Enzymes bring together pieces and stabilize any awkwardness of the encounter.
Let me unpack that sentence. "Bring together pieces" means that enzymes gather pieces using available molecular forces--usually just simple repulsion and attraction--to orient molecules in space.
"Repulsion" usually means hydrophobia, but may also be simple blocking effects. "Steric" is a term of art relating to the latter effect. "Steric hindrance" means that my standing somewhere blocks you from standing in the same place--it's a repulsive effect. Enzymes use repulsive effects to restrict degrees of freedom to reduce the randomness of molecular encounters.
"Attraction" is more familiar. Enzymes deploy acids and bases within their active sites to spatially arrange substrates--they may use a base (negative) to attract and hold an acid (positive) on a substrate. Hydrogen bonding works similarly and is like a shared common interest.
"Stabilizing any awkwardness of the encounter" is the real key to understanding enzymes. This was Linus Pauling's idea.‡ Enzymes don't just bring together and stabilize substrates--if they did just that their insides would soon clog up with unreacted substrates. They have to stabilize the awkward encounter--not just a roomful of substrates looking at each other.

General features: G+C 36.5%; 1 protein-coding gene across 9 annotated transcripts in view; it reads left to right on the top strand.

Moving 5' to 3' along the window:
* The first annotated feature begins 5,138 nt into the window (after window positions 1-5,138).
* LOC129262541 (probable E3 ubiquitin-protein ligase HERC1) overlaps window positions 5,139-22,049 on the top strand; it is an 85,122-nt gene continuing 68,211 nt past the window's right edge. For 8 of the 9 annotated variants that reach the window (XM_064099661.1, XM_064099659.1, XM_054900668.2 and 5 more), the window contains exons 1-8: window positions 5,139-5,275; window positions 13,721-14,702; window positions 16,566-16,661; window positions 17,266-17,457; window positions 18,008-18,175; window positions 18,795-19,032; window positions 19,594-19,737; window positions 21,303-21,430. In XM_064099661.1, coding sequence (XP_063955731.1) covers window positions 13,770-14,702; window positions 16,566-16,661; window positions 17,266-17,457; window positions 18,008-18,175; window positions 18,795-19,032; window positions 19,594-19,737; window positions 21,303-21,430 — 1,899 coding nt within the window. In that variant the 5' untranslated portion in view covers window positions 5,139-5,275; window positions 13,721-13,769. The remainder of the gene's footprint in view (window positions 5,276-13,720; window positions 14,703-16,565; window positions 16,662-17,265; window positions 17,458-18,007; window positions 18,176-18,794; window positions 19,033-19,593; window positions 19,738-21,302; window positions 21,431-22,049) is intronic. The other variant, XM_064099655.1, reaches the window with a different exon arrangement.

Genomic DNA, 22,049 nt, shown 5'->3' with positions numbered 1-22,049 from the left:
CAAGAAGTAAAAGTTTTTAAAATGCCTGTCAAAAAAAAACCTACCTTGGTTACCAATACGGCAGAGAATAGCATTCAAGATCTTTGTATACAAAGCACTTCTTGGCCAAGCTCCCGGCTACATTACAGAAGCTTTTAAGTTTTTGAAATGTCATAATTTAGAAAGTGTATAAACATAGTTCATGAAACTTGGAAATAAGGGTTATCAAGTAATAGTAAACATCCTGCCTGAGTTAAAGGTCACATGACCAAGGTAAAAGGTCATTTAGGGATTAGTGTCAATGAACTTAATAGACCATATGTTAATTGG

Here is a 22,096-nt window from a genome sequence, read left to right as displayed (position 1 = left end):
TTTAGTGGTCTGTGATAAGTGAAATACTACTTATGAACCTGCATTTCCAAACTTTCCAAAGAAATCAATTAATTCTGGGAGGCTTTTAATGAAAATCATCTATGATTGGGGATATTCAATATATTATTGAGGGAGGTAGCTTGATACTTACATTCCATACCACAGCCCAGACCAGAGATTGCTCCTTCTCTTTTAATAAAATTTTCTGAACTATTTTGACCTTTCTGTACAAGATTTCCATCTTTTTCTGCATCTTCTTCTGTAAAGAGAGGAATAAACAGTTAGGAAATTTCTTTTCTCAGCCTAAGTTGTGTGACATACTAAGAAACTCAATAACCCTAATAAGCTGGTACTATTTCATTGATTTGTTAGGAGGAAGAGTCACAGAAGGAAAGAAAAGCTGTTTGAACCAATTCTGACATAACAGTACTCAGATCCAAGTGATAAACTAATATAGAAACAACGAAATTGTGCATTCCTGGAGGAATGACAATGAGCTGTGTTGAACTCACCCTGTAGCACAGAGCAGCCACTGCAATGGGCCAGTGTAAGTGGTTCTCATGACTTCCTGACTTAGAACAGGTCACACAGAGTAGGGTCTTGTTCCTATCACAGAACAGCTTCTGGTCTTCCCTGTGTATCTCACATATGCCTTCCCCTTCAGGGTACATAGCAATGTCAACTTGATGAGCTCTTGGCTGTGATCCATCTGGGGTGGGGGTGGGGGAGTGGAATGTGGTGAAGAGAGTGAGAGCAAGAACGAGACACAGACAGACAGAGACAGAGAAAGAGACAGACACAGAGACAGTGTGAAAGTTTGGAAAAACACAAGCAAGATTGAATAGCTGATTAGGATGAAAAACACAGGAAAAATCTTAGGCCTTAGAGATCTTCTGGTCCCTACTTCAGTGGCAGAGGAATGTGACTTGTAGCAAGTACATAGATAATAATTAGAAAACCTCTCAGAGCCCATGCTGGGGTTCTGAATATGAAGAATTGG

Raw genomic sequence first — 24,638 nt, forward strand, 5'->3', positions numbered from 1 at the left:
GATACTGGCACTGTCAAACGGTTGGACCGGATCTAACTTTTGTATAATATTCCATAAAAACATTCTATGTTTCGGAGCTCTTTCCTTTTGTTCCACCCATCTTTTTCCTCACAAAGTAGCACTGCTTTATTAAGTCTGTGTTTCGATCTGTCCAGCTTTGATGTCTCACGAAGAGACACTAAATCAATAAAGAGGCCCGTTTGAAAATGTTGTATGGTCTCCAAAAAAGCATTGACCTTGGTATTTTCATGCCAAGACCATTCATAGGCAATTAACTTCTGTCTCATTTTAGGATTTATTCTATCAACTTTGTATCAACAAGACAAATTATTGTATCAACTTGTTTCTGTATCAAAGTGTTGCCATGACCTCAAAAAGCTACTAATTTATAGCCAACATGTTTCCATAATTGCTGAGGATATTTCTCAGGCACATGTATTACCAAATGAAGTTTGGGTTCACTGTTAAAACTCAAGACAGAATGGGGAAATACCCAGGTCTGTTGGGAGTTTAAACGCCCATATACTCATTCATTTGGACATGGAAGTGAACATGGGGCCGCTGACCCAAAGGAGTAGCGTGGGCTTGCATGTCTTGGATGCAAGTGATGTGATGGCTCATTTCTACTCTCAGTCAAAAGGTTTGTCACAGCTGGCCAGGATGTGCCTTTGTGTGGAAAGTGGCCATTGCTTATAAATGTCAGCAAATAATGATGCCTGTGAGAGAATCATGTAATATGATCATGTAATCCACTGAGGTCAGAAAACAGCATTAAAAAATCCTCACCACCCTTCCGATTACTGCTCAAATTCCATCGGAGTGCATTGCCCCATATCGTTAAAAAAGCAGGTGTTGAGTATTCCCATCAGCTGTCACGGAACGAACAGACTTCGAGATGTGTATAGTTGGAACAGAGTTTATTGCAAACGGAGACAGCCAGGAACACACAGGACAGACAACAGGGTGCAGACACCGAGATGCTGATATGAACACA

Here's a visual of what I'm trying to say, taken from organic chemistry. Imagine that the enzyme's role is to surround and stabilize each of the following chemical species, but especially the one circled in red:
Stabilizing whatever's in the red circle brings down the height of the blue hump. That's acceleration.
Enzymes lure substrates together, polarizing and fostering attack. Polarize, attack, depolarize
‡ See for example, link